AW: Well, I just experimented with unusual subjects and situations in my spare time. For example, in my second year of teaching (2000) I applied for the German Youth Photography Award with a picture of a sprayer friend, whom I had taken naked in front of Karl Marx Head at night at -20 degrees. I won the second prize (combined with exhibitions at the Photokina and the Martin Gropius Bau).
Great! How do you create your pictures?
AW: You won't see me chasing anything with a camera around my neck. It's the other way around. I have to be emotionally touched by a "something", I have to feel it. With the help of photography I can express the emotions that a situation has triggered in me and I can capture them over time. Therefore, I am particularly fascinated by places and situations that radiate something pure or powerful to me. Thanks to my well-founded training, it is then possible for me to transform this feeling - sometimes with very elaborate preparation - into a picture idea and ultimately to implement it in a technically perfect way. Each work tells a unique story, captured in a moment of infinity.
Whow! Where do you find such emotions?
AW: I feel these emotions especially often when I leave my comfort zone. This is why I love to travel, especially places that feel unfamiliar and where I hope to find adventure and insight. In particular, I am fascinated by Asian culture and tradition.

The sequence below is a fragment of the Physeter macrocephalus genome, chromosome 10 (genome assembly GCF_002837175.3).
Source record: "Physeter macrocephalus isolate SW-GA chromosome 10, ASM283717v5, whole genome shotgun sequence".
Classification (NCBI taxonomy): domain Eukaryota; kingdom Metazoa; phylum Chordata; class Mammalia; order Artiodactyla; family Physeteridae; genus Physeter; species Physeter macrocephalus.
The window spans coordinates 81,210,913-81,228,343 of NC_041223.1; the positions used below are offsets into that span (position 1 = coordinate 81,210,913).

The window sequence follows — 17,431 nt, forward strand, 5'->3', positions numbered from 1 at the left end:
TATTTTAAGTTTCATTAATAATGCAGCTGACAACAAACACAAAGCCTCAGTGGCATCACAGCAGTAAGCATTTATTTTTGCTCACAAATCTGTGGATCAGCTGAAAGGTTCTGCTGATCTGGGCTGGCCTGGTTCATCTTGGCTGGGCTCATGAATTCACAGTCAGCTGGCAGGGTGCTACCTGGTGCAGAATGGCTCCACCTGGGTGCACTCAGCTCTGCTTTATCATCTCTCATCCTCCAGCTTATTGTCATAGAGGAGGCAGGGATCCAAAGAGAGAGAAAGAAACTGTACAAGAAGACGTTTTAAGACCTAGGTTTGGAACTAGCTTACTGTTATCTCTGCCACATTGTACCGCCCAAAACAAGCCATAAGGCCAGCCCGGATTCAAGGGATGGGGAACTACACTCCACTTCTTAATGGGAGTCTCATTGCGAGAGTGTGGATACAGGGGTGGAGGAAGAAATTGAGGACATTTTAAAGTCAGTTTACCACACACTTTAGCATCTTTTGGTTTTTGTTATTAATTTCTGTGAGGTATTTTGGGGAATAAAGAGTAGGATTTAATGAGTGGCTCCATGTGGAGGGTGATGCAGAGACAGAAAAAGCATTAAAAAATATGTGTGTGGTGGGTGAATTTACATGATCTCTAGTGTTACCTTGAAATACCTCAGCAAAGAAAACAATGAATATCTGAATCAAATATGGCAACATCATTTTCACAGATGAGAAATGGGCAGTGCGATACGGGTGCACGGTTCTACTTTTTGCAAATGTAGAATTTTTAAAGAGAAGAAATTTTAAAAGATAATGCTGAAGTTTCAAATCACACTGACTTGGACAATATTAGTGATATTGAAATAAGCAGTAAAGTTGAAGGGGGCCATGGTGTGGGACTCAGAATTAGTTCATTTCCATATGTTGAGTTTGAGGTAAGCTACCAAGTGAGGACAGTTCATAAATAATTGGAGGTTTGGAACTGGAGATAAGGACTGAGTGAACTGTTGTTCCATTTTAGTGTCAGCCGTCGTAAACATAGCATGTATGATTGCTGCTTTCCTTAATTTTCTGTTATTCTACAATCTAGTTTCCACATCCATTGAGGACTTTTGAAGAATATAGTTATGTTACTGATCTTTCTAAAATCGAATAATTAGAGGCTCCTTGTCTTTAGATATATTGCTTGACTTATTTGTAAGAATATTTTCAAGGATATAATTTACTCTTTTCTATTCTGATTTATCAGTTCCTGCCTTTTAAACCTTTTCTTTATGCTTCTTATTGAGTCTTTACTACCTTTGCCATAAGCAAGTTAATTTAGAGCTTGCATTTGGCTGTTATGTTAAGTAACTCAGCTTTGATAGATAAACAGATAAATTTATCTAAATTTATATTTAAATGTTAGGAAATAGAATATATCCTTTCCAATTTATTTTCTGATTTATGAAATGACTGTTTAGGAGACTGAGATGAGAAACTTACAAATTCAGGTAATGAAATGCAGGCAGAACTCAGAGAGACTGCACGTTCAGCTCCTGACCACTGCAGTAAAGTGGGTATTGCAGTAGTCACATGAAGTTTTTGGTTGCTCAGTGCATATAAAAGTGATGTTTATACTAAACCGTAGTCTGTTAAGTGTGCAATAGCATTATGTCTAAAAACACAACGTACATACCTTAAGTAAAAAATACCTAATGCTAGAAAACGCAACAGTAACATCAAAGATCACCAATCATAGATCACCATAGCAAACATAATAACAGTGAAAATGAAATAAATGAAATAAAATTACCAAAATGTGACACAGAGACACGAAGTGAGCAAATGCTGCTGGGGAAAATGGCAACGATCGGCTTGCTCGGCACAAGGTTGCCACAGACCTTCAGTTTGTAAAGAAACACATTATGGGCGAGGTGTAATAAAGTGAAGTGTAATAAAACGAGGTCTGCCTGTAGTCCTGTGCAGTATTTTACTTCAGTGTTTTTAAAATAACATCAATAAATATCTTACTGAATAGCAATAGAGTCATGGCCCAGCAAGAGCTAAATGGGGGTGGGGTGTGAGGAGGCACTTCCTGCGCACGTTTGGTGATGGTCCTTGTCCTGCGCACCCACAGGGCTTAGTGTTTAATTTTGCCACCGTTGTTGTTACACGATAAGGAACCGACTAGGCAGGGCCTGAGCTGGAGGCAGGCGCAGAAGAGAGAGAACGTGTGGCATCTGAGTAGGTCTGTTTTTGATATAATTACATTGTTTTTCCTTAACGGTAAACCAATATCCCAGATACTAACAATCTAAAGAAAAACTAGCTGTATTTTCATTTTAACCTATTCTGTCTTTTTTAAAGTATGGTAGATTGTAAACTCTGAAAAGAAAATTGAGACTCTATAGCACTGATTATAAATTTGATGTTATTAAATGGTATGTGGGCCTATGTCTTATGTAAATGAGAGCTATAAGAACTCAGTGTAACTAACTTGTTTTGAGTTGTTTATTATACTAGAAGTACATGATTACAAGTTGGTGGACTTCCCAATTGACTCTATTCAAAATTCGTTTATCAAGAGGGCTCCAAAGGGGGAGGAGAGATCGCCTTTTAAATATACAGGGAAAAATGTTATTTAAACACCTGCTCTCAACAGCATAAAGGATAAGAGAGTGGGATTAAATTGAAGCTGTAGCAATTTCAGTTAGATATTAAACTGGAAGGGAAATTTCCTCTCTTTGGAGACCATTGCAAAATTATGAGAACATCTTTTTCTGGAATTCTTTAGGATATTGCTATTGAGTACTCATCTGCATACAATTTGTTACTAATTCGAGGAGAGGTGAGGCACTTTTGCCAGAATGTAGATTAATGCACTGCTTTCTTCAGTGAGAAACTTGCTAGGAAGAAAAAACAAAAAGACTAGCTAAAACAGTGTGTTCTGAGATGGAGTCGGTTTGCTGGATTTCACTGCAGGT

Many of your photographs are impressive and mystical nature shots. Why?
AW: I am always surprised by nature, which gifts us with inexhaustible inspiration. I had already mentioned that the mysticism of time is an important aspect for me and consequently for my work. Have you ever realized that we can only perceive time through remembering? Without remembering the past second, last summer, or events in the past, we cannot have a sense of time either. Many of my works, as well as my series, such as "Romance of Elements" or "Time Flies" deal with the movement of time and ask questions about our fast-paced society:
Who am I? Am I the body, am I my spirit, am I the soul?
What is left of me when the body dissolves in time?
What if people identify their lives by having, not by being?
These questions never leave me and so these spiritual aspects of eternity, being and time are found in my works. Time, spirituality and nature belong together for me as if they were siblings. Since my childhood days in the forest, nature is for me nothing existing outside of myself, but I feel as a part of a great whole. In my photographic work I will always take up and question these aspects. In particular, I have always been fascinated by time. What meaning does it have in general and specifically for us as individuals? Can we understand it? How I would love to decipher the essence of time.
Yourimages are alsosometimes photographically very different from what we see every day. Some of them make me wonder how they came to be.
AW: Yes, in some cases I actually developed my own new techniques and approaches as well as mental perspectives. Always to make my thoughts and feelings visible in my artistic photography. You know, a successful photograph has to trigger emotions, it should be an anchor for the viewer, just as it was for me in my time of disorientation.